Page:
Because he kills just about anyone who is inconvenient to him, Richard later kills Anne. We talked about that ahead of time too. The afternoon of the reading, you said to me, “I think I know the answer to this, but…they’re not really going to kill you, are they?” Sweet, sweet boy. I assure you that I would never purposely volunteer for a project that resulted in anyone’s death.
Thank you for being a bright spot in my days, my beautiful Tobin. Winter is hard, and the winter of 2017 is particularly hard, but you are a shining beam of love-light that goes straight into my brain-heart. Even though I know it’s my brain that manages most of what happens in my body, I feel like there has to be something in all my cells and yours that makes you mine. When you fall asleep at night with your curly little head on my arm, our cells mash into each other inextricably.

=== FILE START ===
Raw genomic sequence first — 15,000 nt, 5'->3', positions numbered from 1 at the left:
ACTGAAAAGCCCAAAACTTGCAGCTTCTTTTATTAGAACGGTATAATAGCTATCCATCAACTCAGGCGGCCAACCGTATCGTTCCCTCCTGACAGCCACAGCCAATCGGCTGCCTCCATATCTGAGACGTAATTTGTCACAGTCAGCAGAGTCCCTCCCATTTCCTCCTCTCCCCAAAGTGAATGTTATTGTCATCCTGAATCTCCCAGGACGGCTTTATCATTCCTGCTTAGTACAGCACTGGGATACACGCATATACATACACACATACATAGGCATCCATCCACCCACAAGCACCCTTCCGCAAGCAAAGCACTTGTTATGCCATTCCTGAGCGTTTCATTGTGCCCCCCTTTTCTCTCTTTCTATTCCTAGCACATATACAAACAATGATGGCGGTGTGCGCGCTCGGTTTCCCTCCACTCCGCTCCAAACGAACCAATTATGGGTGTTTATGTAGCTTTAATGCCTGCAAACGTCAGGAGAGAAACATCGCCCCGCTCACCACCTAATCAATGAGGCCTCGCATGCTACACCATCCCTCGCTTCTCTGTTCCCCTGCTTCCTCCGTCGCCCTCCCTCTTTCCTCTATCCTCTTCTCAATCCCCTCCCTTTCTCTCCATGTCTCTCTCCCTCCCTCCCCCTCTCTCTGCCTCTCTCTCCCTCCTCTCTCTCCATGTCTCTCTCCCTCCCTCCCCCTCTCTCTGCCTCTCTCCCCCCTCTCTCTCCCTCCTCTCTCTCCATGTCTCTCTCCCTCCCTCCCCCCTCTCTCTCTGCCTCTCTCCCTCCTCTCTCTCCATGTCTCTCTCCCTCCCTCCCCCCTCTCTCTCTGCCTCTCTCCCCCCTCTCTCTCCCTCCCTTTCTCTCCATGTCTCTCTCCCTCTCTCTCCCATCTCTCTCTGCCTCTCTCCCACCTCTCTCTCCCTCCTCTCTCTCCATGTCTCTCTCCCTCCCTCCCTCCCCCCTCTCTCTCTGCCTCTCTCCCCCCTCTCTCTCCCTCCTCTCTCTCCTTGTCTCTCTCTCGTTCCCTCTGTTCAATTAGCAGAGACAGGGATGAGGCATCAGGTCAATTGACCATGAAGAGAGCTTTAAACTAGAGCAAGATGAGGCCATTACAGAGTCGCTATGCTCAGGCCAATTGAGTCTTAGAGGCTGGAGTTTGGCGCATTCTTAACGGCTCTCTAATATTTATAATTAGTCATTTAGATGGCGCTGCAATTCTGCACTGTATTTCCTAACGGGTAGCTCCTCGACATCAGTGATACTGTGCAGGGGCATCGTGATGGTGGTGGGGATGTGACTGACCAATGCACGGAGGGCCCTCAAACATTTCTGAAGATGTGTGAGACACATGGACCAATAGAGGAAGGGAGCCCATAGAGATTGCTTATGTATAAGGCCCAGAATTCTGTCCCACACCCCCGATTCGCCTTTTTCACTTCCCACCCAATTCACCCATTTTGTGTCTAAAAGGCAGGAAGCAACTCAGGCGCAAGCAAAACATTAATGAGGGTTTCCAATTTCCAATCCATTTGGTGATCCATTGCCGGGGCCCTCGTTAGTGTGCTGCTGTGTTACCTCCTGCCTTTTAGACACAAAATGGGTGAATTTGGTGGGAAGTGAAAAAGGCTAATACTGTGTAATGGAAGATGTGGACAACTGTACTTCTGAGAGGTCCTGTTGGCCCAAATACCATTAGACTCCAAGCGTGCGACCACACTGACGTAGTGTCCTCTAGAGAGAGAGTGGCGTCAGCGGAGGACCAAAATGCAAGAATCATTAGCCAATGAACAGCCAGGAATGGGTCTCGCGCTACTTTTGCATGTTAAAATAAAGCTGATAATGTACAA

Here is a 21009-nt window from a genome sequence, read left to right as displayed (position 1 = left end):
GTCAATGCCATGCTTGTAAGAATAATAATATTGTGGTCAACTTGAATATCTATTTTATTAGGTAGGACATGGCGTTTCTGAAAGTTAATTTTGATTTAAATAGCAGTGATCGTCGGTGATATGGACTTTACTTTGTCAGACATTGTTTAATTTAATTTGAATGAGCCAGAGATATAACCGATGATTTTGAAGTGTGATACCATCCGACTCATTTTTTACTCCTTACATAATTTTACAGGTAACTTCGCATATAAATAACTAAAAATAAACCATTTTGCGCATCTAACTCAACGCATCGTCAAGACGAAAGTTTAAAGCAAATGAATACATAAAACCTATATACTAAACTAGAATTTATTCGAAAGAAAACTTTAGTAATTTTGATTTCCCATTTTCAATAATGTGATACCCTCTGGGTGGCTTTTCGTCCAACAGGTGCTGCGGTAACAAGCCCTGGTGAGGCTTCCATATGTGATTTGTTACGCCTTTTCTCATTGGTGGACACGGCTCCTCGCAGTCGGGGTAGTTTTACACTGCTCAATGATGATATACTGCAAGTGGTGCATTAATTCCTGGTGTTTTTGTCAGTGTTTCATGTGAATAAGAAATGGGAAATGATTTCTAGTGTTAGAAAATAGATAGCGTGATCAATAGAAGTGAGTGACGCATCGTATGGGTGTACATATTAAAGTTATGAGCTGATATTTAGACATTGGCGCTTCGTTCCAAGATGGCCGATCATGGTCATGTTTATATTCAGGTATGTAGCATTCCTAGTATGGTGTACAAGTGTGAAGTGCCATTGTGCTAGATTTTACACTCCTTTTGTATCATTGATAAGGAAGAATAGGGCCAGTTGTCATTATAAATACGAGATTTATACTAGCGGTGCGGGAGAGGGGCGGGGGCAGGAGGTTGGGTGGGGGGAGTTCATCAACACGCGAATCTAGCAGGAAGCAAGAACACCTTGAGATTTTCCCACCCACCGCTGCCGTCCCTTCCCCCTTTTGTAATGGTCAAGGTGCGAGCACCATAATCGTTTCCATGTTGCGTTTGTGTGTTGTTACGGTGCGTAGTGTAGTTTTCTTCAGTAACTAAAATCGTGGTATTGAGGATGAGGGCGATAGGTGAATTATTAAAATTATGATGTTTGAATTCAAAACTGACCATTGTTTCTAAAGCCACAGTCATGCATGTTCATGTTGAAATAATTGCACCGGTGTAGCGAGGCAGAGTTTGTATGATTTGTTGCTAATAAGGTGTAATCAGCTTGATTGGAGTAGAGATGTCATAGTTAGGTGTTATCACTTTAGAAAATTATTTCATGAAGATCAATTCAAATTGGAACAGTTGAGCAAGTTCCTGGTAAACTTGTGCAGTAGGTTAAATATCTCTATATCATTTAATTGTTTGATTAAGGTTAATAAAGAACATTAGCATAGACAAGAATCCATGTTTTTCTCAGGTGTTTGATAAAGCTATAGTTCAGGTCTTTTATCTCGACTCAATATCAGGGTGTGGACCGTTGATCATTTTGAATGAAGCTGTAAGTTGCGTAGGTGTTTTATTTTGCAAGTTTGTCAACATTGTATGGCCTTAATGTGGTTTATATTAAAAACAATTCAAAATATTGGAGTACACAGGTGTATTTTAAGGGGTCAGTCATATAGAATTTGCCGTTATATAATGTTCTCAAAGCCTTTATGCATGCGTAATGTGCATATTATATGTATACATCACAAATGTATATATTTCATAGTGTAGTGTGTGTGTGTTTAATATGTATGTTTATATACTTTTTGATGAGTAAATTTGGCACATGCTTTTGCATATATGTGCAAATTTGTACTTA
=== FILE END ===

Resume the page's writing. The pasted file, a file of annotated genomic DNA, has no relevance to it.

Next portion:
In case you didn’t know, I love you.